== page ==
Advertisement

Colorado Supreme Court rules companies can fire employees for using marijuana

By
Danielle Haynes
Marijuana/cannabis. Photo by Atomazul/Shutterstock.
Marijuana/cannabis. Photo by Atomazul/Shutterstock.

DENVER, June 15 (UPI) -- Even though marijuana was legalized in Colorado, it hasn't been at the federal level, therefore companies may fire employees for using the substance, the Colorado Supreme Court ruled Monday.

Brandon Coats, a quadriplegic medical marijuana patient, was fired in 2010 from his job as a telephone operator for Dish Network after testing positive for the drug. Dish never suggested Coats had worked stoned or used marijuana on the job, but dismissed him because of its no-tolerance policy for drugs.

Advertisement

Coats' lawyers argued that Colorado law states it is illegal for workers to be terminated for participating in lawful activities off the job.

A trial court and a court of appeals dismissed the claim, siding with Dish Network that medical marijuana use isn't a "lawful activity" covered by the termination law.

RELATED Synthetic pot calls to poison centers continue to rise

The Colorado Supreme Court upheld the earlier decisions.

"The supreme court holds that under the plain language of ... Colorado's 'lawful activities statute,' the term 'lawful' refers only to those activities that are lawful under both state and federal law," the panel of judges wrote in their opinion. "Therefore, employees who engage in an activity such as medical marijuana use that is permitted by state law but unlawful under federal law are not protected by the statute."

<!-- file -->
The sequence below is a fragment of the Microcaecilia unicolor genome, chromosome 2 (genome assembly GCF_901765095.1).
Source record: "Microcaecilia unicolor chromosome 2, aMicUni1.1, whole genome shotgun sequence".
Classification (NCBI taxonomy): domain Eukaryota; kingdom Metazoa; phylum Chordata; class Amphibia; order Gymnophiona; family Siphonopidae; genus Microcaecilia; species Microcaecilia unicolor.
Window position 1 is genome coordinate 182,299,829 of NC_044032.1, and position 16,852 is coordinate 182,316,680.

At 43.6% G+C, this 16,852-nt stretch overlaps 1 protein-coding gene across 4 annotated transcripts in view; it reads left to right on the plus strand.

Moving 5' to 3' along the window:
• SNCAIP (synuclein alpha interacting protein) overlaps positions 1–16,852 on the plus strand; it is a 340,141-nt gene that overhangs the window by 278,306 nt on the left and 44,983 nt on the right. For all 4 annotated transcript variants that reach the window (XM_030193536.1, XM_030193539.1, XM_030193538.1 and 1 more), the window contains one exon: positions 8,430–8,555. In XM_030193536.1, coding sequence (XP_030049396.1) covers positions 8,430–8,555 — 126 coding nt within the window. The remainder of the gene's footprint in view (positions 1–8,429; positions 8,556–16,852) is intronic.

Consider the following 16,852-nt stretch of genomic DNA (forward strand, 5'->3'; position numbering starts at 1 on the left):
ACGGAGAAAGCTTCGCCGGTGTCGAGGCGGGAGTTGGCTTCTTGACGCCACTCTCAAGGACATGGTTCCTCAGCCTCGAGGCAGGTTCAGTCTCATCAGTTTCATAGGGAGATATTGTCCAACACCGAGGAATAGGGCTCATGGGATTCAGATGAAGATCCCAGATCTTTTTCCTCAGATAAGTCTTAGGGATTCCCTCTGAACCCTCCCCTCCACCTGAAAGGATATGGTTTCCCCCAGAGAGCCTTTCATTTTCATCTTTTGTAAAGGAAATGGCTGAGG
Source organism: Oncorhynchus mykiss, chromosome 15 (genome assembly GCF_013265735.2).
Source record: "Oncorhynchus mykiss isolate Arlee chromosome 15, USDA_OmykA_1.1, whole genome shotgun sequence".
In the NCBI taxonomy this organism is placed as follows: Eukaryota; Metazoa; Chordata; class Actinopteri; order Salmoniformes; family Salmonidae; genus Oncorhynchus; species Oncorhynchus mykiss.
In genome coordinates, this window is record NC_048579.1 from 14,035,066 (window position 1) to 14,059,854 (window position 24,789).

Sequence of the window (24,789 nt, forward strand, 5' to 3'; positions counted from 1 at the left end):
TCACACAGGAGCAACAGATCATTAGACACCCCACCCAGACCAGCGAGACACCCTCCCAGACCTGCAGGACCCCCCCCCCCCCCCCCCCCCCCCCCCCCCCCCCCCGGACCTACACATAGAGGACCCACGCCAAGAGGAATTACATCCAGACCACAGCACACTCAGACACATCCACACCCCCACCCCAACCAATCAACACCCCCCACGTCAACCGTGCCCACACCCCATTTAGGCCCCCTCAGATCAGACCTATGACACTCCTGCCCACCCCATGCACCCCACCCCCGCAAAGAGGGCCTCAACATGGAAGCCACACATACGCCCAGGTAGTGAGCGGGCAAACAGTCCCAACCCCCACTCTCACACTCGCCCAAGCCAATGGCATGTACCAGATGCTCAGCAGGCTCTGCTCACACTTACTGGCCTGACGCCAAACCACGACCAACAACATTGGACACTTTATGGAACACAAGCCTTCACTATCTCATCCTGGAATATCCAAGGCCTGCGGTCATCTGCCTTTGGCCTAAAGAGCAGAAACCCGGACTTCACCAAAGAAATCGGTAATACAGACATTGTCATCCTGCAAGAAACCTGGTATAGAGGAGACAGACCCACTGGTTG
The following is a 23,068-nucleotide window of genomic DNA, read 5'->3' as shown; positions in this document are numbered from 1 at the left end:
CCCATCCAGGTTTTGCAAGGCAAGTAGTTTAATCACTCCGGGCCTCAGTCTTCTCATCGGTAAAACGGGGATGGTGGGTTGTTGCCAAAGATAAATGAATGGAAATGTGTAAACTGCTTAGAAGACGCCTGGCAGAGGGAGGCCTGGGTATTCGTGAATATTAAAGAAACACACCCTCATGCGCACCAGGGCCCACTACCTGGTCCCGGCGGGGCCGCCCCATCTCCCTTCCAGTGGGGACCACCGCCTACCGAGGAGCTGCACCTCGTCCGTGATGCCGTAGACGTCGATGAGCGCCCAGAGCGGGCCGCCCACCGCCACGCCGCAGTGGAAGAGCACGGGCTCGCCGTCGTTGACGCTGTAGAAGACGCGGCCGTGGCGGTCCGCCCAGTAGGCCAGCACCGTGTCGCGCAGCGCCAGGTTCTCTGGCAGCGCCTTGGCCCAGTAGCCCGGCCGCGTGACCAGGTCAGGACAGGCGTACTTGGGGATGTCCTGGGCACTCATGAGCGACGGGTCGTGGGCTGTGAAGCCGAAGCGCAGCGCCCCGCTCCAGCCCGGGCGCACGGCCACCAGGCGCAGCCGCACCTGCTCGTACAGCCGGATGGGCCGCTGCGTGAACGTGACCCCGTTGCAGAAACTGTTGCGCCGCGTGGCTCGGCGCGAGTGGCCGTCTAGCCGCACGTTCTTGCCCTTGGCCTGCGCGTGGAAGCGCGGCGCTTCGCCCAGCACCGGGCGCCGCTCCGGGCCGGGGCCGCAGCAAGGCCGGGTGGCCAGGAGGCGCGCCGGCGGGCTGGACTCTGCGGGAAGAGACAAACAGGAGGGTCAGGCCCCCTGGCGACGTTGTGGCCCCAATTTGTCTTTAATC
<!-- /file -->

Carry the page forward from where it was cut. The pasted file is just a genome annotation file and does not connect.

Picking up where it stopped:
Advertisement

A statement on Coats' lawyer's website said the ruling, though "devastating" for them, was important because there was previously no clear legal precedent for how a company could handle an employee who uses medical marijuana.

RELATED California police in pot shop raid filmed eating edibles, mocking amputee

"Although I'm very disappointed today, I hope that my case has brought the issue of use of medical marijuana and employment to light," Coats said in a statement. "If we're making marijuana legal for medical purposes we need to address issues that come along with it such as employment. Hopefully views on medical marijuana -- like the ones in my specific case -- will change soon."

Brandon Coats v. Dish Network

Kristen Butler contributed to this report.

RELATED Study: Fingerprint test may accurately detect cocaine use

RELATED South African pro-pot activist lights joint during live news broadcast

Latest Headlines